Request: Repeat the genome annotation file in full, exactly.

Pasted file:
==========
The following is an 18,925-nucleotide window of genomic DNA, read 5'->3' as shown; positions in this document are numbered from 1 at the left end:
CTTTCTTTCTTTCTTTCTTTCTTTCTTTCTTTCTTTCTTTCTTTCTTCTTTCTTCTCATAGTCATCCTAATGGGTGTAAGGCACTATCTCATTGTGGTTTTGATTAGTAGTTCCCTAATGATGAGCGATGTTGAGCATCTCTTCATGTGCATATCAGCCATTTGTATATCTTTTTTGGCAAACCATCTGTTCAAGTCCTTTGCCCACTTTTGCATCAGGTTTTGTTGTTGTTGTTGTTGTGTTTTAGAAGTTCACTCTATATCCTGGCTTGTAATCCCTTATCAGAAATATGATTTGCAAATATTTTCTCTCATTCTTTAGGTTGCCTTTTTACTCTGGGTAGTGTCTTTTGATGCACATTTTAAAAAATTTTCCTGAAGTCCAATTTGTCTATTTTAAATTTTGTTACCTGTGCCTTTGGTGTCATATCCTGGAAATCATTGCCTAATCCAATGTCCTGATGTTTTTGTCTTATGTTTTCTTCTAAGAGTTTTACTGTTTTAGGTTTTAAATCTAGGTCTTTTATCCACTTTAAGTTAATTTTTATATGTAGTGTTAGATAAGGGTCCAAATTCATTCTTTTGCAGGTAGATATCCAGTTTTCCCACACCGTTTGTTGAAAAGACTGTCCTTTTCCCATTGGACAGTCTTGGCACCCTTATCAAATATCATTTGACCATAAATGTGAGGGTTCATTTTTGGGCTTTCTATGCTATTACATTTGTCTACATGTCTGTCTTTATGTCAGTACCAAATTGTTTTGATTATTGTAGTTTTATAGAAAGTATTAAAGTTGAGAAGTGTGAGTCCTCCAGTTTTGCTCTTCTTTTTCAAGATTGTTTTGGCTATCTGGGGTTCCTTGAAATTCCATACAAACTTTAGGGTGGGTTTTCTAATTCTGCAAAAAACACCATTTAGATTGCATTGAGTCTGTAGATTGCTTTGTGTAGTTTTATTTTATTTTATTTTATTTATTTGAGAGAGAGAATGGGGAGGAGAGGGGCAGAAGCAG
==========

The following is an 18,925-nucleotide window of genomic DNA, read 5'->3' as shown; positions in this document are numbered from 1 at the left end:
CTTTCTTTCTTTCTTTCTTTCTTTCTTTCTTTCTTTCTTTCTTTCTTCTTTCTTCTCATAGTCATCCTAATGGGTGTAAGGCACTATCTCATTGTGGTTTTGATTAGTAGTTCCCTAATGATGAGCGATGTTGAGCATCTCTTCATGTGCATATCAGCCATTTGTATATCTTTTTTGGCAAACCATCTGTTCAAGTCCTTTGCCCACTTTTGCATCAGGTTTTGTTGTTGTTGTTGTTGTGTTTTAGAAGTTCACTCTATATCCTGGCTTGTAATCCCTTATCAGAAATATGATTTGCAAATATTTTCTCTCATTCTTTAGGTTGCCTTTTTACTCTGGGTAGTGTCTTTTGATGCACATTTTAAAAAATTTTCCTGAAGTCCAATTTGTCTATTTTAAATTTTGTTACCTGTGCCTTTGGTGTCATATCCTGGAAATCATTGCCTAATCCAATGTCCTGATGTTTTTGTCTTATGTTTTCTTCTAAGAGTTTTACTGTTTTAGGTTTTAAATCTAGGTCTTTTATCCACTTTAAGTTAATTTTTATATGTAGTGTTAGATAAGGGTCCAAATTCATTCTTTTGCAGGTAGATATCCAGTTTTCCCACACCGTTTGTTGAAAAGACTGTCCTTTTCCCATTGGACAGTCTTGGCACCCTTATCAAATATCATTTGACCATAAATGTGAGGGTTCATTTTTGGGCTTTCTATGCTATTACATTTGTCTACATGTCTGTCTTTATGTCAGTACCAAATTGTTTTGATTATTGTAGTTTTATAGAAAGTATTAAAGTTGAGAAGTGTGAGTCCTCCAGTTTTGCTCTTCTTTTTCAAGATTGTTTTGGCTATCTGGGGTTCCTTGAAATTCCATACAAACTTTAGGGTGGGTTTTCTAATTCTGCAAAAAACACCATTTAGATTGCATTGAGTCTGTAGATTGCTTTGTGTAGTTTTATTTTATTTTATTTTATTTATTTGAGAGAGAGAATGGGGAGGAGAGGGGCAGAAGCAG